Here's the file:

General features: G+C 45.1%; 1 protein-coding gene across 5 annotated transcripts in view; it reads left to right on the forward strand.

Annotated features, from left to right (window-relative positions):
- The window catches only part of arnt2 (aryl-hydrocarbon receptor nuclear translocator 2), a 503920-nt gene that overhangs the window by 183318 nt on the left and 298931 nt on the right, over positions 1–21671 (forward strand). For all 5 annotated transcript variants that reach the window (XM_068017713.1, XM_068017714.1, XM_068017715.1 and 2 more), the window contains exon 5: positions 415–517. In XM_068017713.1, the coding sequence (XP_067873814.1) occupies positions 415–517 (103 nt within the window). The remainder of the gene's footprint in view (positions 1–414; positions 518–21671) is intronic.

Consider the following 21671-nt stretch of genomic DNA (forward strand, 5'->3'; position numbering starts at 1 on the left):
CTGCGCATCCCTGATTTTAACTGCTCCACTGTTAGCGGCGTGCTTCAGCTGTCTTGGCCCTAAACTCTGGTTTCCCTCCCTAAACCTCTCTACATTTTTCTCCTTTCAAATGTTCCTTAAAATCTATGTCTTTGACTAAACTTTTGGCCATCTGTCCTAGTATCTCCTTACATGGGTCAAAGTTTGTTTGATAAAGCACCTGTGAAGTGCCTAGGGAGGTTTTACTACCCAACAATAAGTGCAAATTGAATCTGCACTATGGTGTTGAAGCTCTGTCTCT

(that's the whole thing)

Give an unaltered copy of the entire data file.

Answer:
General features: G+C 45.1%; 1 protein-coding gene across 5 annotated transcripts in view; it reads left to right on the forward strand.

Annotated features, from left to right (window-relative positions):
- The window catches only part of arnt2 (aryl-hydrocarbon receptor nuclear translocator 2), a 503920-nt gene that overhangs the window by 183318 nt on the left and 298931 nt on the right, over positions 1–21671 (forward strand). For all 5 annotated transcript variants that reach the window (XM_068017713.1, XM_068017714.1, XM_068017715.1 and 2 more), the window contains exon 5: positions 415–517. In XM_068017713.1, the coding sequence (XP_067873814.1) occupies positions 415–517 (103 nt within the window). The remainder of the gene's footprint in view (positions 1–414; positions 518–21671) is intronic.

Consider the following 21671-nt stretch of genomic DNA (forward strand, 5'->3'; position numbering starts at 1 on the left):
CTGCGCATCCCTGATTTTAACTGCTCCACTGTTAGCGGCGTGCTTCAGCTGTCTTGGCCCTAAACTCTGGTTTCCCTCCCTAAACCTCTCTACATTTTTCTCCTTTCAAATGTTCCTTAAAATCTATGTCTTTGACTAAACTTTTGGCCATCTGTCCTAGTATCTCCTTACATGGGTCAAAGTTTGTTTGATAAAGCACCTGTGAAGTGCCTAGGGAGGTTTTACTACCCAACAATAAGTGCAAATTGAATCTGCACTATGGTGTTGAAGCTCTGTCTCT